A federal court ruled against the Archdiocese of Washington DC in a suit involving the refusal by the Washington Metropolitan Area Transit Authority (WMATA) to allow a Christmas-themed ad on its buses. The Archdiocese responded by filing an appeal.
NBC is reporting on the appeal which the Archdiocese filed with the U.S. Court of Appeals after a federal judge denied their request to put an on buses that depicted shepherds and sheep with the words, “Find the Perfect Gift.” The Archdiocese says rejection of the ad due to its religious nature is imposing restrictions on the church’s First Amendment rights.
The Metro claimed that they changed its advertising policy in 2015 to prohibit issue-oriented advertising, including political, religious and advocacy advertising and that the ad in question was declined because of these new guidelines.
However, as the Archdiocese pointed out in their suit, the Metro has accepted ads promoting yoga and the Salvation Army since the rules change.
A judge agreed with the Metro’s position and the diocese promptly filed an appeal with the U.S. Court of Appeals for the D.C. Circuit to overturn the lower court’s decision.
“When WMATA allows advertisements addressing commercial aspects of the holidays, and suggests it would permit the Archdiocese’s advertisement if it were more commercially-oriented, its prohibition of an advertisement emphasizing the “religious half” of the season is impermissible viewpoint discrimination,” the appeal states.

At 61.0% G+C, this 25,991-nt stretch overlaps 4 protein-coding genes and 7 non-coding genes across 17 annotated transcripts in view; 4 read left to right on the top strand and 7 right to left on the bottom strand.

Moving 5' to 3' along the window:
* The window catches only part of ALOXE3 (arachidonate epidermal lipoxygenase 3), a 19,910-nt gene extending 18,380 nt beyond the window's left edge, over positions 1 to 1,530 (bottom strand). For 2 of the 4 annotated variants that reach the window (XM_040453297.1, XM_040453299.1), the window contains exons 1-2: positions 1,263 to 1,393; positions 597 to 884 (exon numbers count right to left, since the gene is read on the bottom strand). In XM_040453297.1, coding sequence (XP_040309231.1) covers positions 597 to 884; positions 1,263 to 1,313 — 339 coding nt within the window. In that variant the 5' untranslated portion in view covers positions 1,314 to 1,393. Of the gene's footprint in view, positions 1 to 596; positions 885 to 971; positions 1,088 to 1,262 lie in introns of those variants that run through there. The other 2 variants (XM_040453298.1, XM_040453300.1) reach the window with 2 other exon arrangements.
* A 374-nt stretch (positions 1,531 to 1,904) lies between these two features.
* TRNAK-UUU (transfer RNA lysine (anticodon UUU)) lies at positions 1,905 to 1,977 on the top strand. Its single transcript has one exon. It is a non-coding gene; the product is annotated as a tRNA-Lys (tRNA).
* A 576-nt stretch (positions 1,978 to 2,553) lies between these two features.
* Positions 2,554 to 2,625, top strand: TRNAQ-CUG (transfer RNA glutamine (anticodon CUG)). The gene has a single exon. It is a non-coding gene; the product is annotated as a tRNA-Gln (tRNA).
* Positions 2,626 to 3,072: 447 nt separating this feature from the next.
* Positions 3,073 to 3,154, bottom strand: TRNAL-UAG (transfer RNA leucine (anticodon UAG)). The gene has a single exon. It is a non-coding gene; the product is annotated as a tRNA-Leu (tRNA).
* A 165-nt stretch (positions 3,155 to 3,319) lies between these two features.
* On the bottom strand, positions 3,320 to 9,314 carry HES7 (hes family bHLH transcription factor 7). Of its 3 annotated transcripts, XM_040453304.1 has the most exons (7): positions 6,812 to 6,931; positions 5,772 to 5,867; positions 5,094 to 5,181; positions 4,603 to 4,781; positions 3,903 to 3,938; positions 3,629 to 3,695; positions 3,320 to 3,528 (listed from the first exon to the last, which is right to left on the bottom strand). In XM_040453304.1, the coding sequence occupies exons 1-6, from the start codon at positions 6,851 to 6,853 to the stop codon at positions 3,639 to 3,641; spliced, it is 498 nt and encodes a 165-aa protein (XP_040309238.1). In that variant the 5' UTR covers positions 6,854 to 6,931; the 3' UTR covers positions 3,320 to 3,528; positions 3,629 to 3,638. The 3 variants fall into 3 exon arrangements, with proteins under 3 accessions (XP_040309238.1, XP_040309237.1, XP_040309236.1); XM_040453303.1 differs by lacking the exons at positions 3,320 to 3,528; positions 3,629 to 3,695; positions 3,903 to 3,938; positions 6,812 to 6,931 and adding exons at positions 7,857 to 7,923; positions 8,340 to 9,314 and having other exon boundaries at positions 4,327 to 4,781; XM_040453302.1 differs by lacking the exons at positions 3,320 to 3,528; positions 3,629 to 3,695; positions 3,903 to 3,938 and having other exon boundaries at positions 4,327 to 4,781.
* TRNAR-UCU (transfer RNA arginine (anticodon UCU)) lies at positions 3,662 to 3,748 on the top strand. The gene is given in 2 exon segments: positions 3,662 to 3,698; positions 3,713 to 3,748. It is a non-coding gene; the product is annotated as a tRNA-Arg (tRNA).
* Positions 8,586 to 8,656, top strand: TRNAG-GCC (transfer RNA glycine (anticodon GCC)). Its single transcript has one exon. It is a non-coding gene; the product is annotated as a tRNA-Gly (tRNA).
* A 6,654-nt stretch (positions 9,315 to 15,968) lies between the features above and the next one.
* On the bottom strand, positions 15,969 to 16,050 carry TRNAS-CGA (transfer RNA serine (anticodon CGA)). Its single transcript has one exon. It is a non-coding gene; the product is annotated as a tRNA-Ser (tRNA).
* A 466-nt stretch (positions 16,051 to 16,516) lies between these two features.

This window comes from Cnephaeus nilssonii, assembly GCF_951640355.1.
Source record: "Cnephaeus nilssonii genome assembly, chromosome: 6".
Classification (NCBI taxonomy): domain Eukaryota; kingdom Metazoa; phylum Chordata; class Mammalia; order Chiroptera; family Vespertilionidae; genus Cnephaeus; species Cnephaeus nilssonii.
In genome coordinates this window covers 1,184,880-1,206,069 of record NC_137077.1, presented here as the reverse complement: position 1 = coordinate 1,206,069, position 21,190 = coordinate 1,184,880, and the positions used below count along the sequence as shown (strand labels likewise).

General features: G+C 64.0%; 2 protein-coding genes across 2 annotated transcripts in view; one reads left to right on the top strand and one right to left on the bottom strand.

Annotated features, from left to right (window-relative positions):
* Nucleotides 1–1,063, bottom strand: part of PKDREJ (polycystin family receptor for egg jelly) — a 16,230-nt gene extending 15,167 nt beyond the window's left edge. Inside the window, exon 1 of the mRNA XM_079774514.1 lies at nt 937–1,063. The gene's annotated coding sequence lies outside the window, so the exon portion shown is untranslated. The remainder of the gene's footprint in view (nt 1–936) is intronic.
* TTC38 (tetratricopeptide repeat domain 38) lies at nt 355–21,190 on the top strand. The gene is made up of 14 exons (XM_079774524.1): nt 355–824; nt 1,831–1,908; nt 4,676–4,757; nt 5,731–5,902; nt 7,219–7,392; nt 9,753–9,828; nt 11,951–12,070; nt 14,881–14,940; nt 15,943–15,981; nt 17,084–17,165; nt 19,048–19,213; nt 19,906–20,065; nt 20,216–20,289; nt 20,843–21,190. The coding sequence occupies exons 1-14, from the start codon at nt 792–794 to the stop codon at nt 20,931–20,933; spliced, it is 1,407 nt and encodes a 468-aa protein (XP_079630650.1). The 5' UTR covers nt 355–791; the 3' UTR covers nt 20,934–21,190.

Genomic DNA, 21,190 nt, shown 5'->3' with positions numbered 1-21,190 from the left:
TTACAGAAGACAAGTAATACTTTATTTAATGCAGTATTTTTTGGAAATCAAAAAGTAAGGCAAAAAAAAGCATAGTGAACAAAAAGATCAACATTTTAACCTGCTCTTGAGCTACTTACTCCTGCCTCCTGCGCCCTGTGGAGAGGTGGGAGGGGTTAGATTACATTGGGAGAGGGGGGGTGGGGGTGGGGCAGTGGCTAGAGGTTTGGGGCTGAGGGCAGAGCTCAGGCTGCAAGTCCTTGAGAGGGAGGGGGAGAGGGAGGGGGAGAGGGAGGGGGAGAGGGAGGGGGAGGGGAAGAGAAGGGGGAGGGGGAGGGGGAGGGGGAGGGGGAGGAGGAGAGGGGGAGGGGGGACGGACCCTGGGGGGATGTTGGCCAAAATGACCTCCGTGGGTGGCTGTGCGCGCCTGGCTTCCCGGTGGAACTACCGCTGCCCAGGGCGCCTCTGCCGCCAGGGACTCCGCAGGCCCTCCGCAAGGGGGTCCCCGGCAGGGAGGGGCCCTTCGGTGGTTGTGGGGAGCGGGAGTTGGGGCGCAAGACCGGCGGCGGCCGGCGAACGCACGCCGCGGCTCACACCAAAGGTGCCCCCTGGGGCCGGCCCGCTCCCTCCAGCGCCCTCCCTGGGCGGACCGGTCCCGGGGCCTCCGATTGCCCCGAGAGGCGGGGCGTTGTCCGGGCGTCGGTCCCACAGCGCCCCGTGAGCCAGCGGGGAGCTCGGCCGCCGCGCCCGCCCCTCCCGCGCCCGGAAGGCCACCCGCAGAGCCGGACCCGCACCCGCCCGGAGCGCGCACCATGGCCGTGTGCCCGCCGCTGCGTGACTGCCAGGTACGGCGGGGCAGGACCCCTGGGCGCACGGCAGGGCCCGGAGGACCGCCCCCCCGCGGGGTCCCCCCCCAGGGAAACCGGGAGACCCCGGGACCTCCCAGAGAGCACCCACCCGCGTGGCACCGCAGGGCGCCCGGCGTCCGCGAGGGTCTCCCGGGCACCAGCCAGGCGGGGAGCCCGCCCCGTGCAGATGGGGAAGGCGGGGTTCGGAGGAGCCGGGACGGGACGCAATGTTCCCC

“A retailer offering to help consumers ‘find the perfect gift’ during the holiday season would be welcomed, but a message suggesting that the perfect gift can be found on altars, rather than shopping aisles, is verboten,” it continues.
“The undeniable reality is that the commercial and spiritual aspects of the season make competing demands on people, and it is undeniable that WMATA allows advertisements promoting “the secular half” of Christmas, but not ‘the religious half.’ Indeed, it seems clear that while Macy’s could advertise its extended holiday hours, the Archdiocese could not advertise its own extended holiday hours. Under Rosenberger such distinctions amount to viewpoint discrimination plain and simple.”
Ed McFadden, Secretary for Communications for the Archdiocese of Washington, explains what this suit is really all about:
“In ‘A Charlie Brown Christmas,’ he asks, ‘Isn’t there anyone who knows what Christmas is all about?’ Linus responds, ‘Sure, Charlie Brown, I can tell you what Christmas is all about.’ That is what the archdiocese wants to do with the www.FindthePerfectGift.org ad campaign. In a society concerned more with what’s under the tree, and where the birth of Jesus is treated as an intrusive element to the season, we simply want to share the real Christmas story, the full joy of Christmas, with our neighbors and share the Christmas spirit with those in need.”
The Constitution gives us the right to “let our light shine” at Christmas and throughout the year, which is a privilege worth fighting for.
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